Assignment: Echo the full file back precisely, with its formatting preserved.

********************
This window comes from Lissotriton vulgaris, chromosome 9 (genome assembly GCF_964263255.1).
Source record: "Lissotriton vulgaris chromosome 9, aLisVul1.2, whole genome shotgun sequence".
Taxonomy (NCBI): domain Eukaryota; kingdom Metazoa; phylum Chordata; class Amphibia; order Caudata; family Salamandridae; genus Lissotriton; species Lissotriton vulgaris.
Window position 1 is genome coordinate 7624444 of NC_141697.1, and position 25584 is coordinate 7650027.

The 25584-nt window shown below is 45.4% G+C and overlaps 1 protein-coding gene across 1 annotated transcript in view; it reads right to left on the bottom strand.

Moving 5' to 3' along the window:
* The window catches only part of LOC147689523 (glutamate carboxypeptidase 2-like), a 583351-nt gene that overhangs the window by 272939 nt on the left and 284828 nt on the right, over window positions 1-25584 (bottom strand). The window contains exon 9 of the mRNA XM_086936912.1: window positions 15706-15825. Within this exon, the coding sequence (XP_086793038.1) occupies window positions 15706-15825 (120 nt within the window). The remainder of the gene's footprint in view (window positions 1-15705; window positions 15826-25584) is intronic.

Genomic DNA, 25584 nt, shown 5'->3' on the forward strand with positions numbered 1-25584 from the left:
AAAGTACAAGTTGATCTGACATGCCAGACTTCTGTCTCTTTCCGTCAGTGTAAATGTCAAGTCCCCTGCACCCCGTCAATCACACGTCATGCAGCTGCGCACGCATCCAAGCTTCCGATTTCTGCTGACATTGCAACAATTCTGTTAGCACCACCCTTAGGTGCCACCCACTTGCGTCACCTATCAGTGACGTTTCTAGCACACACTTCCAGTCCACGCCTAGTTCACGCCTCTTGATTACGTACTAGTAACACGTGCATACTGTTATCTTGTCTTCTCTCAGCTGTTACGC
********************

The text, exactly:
This window comes from Lissotriton vulgaris, chromosome 9 (genome assembly GCF_964263255.1).
Source record: "Lissotriton vulgaris chromosome 9, aLisVul1.2, whole genome shotgun sequence".
Taxonomy (NCBI): domain Eukaryota; kingdom Metazoa; phylum Chordata; class Amphibia; order Caudata; family Salamandridae; genus Lissotriton; species Lissotriton vulgaris.
Window position 1 is genome coordinate 7624444 of NC_141697.1, and position 25584 is coordinate 7650027.

The 25584-nt window shown below is 45.4% G+C and overlaps 1 protein-coding gene across 1 annotated transcript in view; it reads right to left on the bottom strand.

Moving 5' to 3' along the window:
* The window catches only part of LOC147689523 (glutamate carboxypeptidase 2-like), a 583351-nt gene that overhangs the window by 272939 nt on the left and 284828 nt on the right, over window positions 1-25584 (bottom strand). The window contains exon 9 of the mRNA XM_086936912.1: window positions 15706-15825. Within this exon, the coding sequence (XP_086793038.1) occupies window positions 15706-15825 (120 nt within the window). The remainder of the gene's footprint in view (window positions 1-15705; window positions 15826-25584) is intronic.

Genomic DNA, 25584 nt, shown 5'->3' on the forward strand with positions numbered 1-25584 from the left:
AAAGTACAAGTTGATCTGACATGCCAGACTTCTGTCTCTTTCCGTCAGTGTAAATGTCAAGTCCCCTGCACCCCGTCAATCACACGTCATGCAGCTGCGCACGCATCCAAGCTTCCGATTTCTGCTGACATTGCAACAATTCTGTTAGCACCACCCTTAGGTGCCACCCACTTGCGTCACCTATCAGTGACGTTTCTAGCACACACTTCCAGTCCACGCCTAGTTCACGCCTCTTGATTACGTACTAGTAACACGTGCATACTGTTATCTTGTCTTCTCTCAGCTGTTACGC